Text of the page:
The film stars Natalie Portman in a daring, career-best, sure-to-be-award-laden performance as an ambitious young ballerina at a New York ballet company whose quest for perfection drives her dangerously over the edge after she is chosen to dance the lead in Swan Lake.
The company’s artistic director Thomas (Vincent Cassel) wants to strip down Tchaikovsky’s ballet and make it “visceral and real”. Yet is Portman’s innocent Nina the right dancer to be his new star? Sure, she has the temperament and technique to perform the part of Odette, the pure White Swan. But has she the fire and sensuality to pull off the role’s dark double, Odile, the Black Swan?
Goaded by the manipulative Thomas, bullied by her thwarted ex-dancer mother (Barbara Hershey) and threatened by free-spirited new rival Lily (Mila Kunis), the virginal Nina tries to find her dark side. The endeavour takes her into some very strange corners of her psyche, unlocking fears, desires, neuroses and obsessions and tipping her over the edge into madness.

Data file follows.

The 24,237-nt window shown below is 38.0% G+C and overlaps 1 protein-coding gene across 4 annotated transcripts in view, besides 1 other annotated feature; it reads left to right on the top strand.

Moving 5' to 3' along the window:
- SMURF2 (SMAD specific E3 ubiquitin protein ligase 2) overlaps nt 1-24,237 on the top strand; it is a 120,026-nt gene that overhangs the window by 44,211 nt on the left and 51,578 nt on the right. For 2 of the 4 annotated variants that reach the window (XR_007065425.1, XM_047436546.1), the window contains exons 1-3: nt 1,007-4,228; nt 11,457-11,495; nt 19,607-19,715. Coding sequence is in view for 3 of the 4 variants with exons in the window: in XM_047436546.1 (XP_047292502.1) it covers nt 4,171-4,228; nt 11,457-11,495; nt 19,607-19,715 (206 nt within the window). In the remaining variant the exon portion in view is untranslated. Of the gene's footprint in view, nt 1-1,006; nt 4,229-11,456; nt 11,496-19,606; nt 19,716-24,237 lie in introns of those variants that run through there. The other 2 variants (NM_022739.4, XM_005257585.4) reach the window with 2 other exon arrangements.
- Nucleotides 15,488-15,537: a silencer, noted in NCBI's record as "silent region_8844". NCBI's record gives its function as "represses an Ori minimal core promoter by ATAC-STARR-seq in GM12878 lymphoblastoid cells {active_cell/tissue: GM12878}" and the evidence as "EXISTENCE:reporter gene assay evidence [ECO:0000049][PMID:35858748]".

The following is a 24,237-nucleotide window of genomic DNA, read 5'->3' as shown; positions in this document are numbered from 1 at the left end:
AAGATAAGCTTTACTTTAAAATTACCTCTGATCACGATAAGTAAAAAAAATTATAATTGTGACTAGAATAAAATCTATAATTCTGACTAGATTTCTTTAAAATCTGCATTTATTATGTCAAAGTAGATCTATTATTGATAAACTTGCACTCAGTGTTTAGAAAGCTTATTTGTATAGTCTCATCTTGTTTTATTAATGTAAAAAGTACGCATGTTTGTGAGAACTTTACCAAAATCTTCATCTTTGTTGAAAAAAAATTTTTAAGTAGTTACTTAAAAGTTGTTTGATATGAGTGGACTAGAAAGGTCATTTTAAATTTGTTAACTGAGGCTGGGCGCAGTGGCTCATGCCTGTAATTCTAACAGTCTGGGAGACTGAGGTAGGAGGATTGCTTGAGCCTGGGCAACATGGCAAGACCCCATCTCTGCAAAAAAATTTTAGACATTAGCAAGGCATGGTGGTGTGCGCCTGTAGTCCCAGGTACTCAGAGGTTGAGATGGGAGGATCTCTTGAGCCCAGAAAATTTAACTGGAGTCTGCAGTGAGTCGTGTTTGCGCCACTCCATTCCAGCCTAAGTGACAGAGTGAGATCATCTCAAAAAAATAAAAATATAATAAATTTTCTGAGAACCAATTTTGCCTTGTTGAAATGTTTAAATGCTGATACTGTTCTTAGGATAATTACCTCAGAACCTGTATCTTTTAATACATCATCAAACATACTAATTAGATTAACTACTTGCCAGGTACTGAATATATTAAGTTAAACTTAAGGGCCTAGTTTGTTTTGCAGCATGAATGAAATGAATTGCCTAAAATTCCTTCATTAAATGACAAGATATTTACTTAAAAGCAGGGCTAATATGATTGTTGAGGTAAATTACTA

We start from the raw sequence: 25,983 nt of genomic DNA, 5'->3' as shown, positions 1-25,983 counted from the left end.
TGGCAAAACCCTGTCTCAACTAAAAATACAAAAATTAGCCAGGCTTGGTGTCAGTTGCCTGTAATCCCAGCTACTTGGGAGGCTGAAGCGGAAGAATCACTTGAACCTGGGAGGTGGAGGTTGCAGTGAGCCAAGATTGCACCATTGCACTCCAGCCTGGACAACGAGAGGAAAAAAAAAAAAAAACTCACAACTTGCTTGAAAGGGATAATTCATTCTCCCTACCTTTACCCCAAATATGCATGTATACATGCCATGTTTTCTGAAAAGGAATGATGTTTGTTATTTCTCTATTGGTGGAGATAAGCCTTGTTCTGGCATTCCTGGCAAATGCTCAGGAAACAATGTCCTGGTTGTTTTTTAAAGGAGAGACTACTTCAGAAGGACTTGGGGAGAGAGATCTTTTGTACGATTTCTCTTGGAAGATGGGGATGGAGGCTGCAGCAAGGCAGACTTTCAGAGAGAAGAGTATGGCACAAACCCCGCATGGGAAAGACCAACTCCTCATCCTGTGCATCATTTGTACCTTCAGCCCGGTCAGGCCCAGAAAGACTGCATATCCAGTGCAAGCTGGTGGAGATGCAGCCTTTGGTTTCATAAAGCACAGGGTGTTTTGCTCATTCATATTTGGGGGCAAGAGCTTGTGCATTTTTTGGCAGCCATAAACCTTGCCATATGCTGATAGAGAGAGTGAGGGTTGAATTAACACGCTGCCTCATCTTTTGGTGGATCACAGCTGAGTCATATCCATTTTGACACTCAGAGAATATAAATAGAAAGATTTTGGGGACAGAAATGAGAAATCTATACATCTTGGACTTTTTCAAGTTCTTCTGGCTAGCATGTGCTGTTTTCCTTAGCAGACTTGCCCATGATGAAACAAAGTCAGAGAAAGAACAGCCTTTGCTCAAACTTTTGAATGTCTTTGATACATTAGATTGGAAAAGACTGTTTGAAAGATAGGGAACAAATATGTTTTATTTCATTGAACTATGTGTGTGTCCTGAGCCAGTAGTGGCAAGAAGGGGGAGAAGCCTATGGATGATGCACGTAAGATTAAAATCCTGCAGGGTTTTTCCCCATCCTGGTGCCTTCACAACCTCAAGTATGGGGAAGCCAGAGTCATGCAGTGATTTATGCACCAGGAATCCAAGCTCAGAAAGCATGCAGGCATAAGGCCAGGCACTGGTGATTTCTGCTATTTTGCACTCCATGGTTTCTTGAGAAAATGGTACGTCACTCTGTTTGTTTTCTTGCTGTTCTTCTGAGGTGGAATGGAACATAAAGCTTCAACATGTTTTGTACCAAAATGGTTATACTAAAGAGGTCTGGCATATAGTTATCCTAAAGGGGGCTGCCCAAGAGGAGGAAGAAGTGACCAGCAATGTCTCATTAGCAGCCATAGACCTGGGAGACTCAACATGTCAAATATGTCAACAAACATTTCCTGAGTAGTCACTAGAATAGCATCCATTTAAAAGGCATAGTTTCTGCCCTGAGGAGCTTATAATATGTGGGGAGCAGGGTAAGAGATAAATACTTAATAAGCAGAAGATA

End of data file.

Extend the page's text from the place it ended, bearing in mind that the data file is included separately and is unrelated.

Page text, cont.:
As Nina’s mental disintegration progresses, we the audience are never entirely sure what is hallucinatory fantasy and what is real – which makes for a pervasive sense of unease interspersed with jolting scares.
Aronofsky playfully mixes the high art world of ballet with the schlockier pleasures of horror, but what makes this perverse marriage work so well isn’t so much the incongruity of the pairing as the way in which Nina’s warped imaginings spring from anxieties that must be all too real for many dancers.
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Portman’s Nina has her cinematic precursors. She shares traits with Moira Shearer’s driven ballerina in Powell and Pressburger’s The Red Shoes and with Catherine Deneuve’s sexually repressed heroine in Polanski’s 1965 thriller Repulsion. But she also surprisingly resembles the protagonist of Aronoffsky’s last film, Mickey Rourke’s masochistic grappler in The Wrestler, someone else who puts his body through all manner of torments in pursuit of his ‘art’.
Black Swan is as tough to watch, in places, as The Wrestler, but it is gripping, creepy and frightening – and great fun.
On general release from 21st January.